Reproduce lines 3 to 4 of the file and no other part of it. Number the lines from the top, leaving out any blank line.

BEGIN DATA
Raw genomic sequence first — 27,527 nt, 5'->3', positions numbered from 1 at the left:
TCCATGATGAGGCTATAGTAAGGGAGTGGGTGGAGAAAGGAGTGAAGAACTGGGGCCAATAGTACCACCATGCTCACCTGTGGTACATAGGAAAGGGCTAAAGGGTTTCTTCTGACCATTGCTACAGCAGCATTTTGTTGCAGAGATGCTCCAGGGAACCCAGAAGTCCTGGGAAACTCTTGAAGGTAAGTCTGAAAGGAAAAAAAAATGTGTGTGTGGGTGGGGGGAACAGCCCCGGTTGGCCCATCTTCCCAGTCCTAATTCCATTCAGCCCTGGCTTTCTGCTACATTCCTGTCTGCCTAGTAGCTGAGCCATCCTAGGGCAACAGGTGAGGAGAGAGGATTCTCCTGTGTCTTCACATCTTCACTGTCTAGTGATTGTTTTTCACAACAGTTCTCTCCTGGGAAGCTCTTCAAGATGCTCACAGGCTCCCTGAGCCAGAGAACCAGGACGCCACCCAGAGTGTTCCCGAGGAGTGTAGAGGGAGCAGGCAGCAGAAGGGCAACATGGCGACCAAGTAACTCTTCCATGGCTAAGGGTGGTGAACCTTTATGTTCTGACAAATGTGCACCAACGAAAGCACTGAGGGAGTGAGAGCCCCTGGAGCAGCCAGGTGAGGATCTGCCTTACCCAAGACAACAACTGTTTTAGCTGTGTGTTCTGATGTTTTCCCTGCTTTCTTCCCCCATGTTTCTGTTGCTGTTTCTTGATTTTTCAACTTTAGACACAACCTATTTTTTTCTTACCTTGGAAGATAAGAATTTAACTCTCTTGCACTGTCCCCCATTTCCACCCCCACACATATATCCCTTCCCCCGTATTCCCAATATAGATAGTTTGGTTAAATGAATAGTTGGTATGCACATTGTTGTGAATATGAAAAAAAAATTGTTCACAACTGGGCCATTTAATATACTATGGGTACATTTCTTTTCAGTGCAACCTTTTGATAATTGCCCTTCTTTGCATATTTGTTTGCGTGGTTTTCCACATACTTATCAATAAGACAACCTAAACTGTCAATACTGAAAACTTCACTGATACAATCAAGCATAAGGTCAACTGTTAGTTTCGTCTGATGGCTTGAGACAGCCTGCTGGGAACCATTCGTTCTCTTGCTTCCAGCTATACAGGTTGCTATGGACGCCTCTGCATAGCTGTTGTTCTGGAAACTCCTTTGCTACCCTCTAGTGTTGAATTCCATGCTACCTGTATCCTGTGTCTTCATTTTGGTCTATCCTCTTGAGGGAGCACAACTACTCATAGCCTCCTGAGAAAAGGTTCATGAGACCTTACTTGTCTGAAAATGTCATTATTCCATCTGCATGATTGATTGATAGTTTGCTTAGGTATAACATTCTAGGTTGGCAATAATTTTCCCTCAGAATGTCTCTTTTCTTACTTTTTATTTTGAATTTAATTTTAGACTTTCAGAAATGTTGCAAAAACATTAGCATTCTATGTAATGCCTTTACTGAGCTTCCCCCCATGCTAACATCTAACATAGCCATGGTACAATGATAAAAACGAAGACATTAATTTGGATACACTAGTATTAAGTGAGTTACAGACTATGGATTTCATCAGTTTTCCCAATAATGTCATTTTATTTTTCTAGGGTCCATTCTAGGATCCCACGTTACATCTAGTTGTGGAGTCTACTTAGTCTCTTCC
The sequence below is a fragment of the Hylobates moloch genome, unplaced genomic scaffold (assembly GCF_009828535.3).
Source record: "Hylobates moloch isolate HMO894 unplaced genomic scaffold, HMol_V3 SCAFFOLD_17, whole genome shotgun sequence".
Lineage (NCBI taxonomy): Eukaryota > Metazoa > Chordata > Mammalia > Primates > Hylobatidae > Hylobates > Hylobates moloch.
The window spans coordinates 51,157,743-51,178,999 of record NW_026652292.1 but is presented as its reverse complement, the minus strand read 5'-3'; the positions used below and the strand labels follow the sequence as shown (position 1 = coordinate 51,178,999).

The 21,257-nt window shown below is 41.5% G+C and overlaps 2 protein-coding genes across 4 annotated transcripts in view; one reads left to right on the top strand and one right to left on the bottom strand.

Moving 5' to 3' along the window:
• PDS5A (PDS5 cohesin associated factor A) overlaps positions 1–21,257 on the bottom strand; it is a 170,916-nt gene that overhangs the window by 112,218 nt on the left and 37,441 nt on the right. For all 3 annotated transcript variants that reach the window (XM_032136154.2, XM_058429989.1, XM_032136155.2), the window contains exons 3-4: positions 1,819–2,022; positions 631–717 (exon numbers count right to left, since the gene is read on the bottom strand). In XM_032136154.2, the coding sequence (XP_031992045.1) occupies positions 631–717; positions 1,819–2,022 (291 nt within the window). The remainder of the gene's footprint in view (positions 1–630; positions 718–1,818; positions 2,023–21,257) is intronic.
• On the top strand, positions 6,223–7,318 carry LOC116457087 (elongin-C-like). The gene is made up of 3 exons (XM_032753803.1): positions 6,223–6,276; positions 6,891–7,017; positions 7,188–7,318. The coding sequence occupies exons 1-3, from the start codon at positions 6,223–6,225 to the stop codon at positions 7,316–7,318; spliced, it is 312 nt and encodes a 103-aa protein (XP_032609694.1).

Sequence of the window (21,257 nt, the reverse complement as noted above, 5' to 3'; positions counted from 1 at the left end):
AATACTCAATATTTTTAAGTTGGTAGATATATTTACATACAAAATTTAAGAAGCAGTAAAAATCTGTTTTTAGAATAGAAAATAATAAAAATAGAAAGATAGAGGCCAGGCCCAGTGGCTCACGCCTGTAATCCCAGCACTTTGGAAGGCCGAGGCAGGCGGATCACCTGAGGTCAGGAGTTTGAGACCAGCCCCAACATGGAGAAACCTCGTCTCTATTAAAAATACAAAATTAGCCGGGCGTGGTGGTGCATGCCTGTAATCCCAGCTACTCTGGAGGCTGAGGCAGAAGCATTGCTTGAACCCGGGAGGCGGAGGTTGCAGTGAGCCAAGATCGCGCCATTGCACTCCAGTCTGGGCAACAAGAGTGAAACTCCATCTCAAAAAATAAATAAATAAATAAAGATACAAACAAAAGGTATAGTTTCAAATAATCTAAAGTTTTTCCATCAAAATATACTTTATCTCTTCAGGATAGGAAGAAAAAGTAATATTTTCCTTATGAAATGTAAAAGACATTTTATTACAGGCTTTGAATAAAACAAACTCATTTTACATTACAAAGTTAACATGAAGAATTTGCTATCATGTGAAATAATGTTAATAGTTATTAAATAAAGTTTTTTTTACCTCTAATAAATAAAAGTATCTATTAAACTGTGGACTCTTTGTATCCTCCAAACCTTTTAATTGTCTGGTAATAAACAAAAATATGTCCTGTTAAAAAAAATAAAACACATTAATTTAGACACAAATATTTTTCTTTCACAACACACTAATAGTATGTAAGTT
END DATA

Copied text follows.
The sequence below is a fragment of the Hylobates moloch genome, unplaced genomic scaffold (assembly GCF_009828535.3).
Source record: "Hylobates moloch isolate HMO894 unplaced genomic scaffold, HMol_V3 SCAFFOLD_17, whole genome shotgun sequence".